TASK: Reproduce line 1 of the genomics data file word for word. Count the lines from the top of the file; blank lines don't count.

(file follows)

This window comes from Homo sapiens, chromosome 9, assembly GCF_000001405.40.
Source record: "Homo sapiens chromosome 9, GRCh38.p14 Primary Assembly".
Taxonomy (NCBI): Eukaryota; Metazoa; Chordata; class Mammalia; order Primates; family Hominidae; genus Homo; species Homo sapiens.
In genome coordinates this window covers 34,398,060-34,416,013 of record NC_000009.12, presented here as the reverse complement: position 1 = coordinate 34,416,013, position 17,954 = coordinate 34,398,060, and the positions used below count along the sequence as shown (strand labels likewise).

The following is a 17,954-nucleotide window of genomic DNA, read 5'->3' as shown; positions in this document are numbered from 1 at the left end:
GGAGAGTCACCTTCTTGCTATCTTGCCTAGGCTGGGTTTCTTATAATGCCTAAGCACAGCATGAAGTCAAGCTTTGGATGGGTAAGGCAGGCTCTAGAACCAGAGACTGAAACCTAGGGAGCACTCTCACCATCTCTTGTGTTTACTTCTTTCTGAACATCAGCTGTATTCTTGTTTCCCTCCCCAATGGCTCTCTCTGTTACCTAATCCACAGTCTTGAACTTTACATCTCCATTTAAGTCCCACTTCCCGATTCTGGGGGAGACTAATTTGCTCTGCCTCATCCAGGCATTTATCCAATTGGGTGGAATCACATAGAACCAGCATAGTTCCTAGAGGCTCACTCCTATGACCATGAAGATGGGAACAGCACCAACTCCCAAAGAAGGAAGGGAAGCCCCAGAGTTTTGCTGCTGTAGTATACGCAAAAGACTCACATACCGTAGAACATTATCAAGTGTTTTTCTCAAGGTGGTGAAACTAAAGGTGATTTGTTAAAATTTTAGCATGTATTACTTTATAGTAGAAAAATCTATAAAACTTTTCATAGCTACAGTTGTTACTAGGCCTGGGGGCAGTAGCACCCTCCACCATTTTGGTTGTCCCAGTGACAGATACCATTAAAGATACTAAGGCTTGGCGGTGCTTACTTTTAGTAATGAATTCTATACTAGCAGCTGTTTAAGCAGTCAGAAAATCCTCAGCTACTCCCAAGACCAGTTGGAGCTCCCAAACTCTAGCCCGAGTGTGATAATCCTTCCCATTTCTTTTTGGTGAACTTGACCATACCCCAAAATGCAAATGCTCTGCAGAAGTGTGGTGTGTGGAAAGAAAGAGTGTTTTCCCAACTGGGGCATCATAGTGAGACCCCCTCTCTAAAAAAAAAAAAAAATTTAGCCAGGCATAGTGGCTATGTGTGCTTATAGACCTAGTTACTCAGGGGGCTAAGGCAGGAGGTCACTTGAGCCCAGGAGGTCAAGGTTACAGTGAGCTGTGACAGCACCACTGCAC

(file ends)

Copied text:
This window comes from Homo sapiens, chromosome 9, assembly GCF_000001405.40.